At What Price Safety?
New regulations were supposed to make the Open 60 monohulls safer and faster. But not everyone agrees that this has happened.
A.Courcoux/Virbac-Paprec Sailing Team
J.P. Dick's Virbac-Paprec is one of a half dozen boats built for the 2012-'13 edition of the Vendée Globe. Whether the new rules will improve the boats' safety and speed is a subject of debate.
IMOCA organizers say that the six newest boats signed up for the Vendée Globe are the fastest and safest in the history of the fabled solo, non-stop, around-the-world race. But with seven months until the start, there is significant disagreement on what advantages, if any, the new boats will have over boats built for previous editions of the race.
The six mostly recently designed Vendée Globe boats include PRB, Virbac-Paprec, Banque Populaire, Macif, Acciona, and Cheminées Poujoulat. They were all built to meet new safety-oriented design rules, while older boats registered for the race benefit from a grandfather clause and, thus, only have to meet the requirements for the 2008-’09 Vendée Globe. The new regulations impose a 29-meter mast-height limit, an angle of vanishing stability of at least 110 degrees, and a maximum righting moment of 32 tonne-meters.
Among those critical of IMOCA’s claims that the new boats are safer and faster is Merfyn Owen, of Owen Clarke Design, which designed Acciona. Owen discounted the safety rules as symbolic gestures and nothing more. “There is a political thing going on here,” he said.
“[Changing the AVS rule from 108 degrees to 110 degrees] increased the safety of the boat by nothing, because 2 degrees is nothing,” Owen said. “But what that means is that we needed to win back 160 kg to 180 kg (350 to 400 lbs.) out of the weight of the boat and had to spend a bunch of money to do that.”
Forcing designers to make arbitrary structural changes to the boats can even increase the risk of breakages, Owen said. “When you try to save weight, you are looking at the structures, so you can have problems with hull panels and things like that,” Owen said. “You will thus inevitably take some level of risk, not with the primary structure, but perhaps with the secondary structure.”
The IMOCA organizers, however, see the new IMOCA boats as safer and faster. “The new boats have a speed advantage,” Luc Talbourdet, president of IMOCA, said. Talbourdet estimated that the six most recently built boats will benefit from up to an average of 0.5 knots of extra speed compared to the older boats during the race, despite the design restrictions that the new safety rules have imposed.
The new boats benefit from wider hulls and larger sails, which make them faster in lighter winds, Talbourdet said. Their designers were able to push the size/weight ratio envelope by adding a greater number of lightweight beams built into the structure. “The new boats will likely be on the podium,” Talbourdet said.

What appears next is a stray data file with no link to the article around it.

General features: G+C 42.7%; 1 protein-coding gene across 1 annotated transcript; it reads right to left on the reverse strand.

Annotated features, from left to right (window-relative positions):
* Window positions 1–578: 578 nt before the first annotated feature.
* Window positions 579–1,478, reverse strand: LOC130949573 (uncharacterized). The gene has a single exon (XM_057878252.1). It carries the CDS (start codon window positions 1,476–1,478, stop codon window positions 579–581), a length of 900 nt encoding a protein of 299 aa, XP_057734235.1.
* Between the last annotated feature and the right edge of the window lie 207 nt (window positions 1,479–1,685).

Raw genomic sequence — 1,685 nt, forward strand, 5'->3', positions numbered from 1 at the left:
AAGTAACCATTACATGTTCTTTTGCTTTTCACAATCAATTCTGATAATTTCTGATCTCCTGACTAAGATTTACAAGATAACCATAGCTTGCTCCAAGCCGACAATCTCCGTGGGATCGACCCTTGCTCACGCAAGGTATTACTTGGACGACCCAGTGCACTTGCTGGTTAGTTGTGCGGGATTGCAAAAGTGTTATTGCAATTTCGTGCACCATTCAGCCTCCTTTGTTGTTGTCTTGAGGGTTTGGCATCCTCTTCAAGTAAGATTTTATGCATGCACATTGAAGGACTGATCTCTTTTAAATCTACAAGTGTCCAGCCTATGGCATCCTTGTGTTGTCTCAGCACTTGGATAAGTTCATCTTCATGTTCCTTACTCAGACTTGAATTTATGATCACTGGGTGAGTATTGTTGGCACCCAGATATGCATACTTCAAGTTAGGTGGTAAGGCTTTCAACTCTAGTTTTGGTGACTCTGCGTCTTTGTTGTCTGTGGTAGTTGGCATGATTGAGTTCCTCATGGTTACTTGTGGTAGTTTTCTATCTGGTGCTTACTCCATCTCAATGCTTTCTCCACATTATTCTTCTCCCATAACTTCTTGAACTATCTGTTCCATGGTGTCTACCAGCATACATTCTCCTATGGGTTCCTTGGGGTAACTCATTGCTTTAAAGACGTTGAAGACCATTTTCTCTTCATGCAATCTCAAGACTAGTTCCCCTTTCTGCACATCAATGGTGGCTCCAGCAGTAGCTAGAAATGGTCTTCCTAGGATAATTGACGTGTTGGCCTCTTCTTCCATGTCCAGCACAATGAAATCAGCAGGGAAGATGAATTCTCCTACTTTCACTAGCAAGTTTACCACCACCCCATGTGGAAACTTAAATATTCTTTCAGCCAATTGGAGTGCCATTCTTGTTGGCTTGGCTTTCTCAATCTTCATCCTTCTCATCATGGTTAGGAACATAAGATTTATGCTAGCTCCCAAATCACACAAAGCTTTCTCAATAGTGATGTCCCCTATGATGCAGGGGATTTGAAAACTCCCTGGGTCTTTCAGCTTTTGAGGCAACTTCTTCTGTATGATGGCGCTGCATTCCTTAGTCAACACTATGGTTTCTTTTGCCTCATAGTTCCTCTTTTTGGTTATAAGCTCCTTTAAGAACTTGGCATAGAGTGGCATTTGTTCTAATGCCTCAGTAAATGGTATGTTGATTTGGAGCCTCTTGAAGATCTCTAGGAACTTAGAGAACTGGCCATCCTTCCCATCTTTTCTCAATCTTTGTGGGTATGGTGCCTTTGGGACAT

However, Owen said it was impossible to gauge the average speeds for the six new IMOCA boats and to test IMOCA’s speed claims at this time. Some of the older boats could benefit from new technologies as well, which could offset any potential speed difference.
Owen also said that marginal speed differences will hardly make a difference anyway. For example, Owen noted that the average boat speed during the Vendée Globe is 13 knots, so a one percent difference totaling 0.13 knots would not make any difference on a daily basis because there “are lots of other things going on.”
As it always has, winning the Vendée also hinges on route choice, seamanship skills, extreme mental and physical toughness, and good luck in avoiding breakages and collisions. Just completing the Mount Everest of ocean racing is a major feat in itself as well. “The great challenge, of course, is to finish the race,” Talbourdet said. “The newest boats have to finish, too.”
Much of the race’s outcome will be determined by what happens in the Atlantic among the leading boats. “In the beginning of the race in the Atlantic,” said Owen, “if you are not quick enough to get into the lead group or if you break something or you make a mistake and you can’t catch up and a lead group picks up on a low on a westerly weather system, then you have lost 800 miles before you know it,” Owen said. “And when you are trying to catch up, you are more likely to break, which is the classic scenario. So you need to be quick down the Atlantic.”
Once in the south, the key is to also remain within the pack, Owen said. “The speed of the boats in the [southern hemisphere] is driven by the ability to control the boat and ease of handling, while experience is very important. You then have five weeks before you come up the Atlantic,” Owen said. “And that is how you design the boats, since that is what the race is about. Speed is a relative thing.”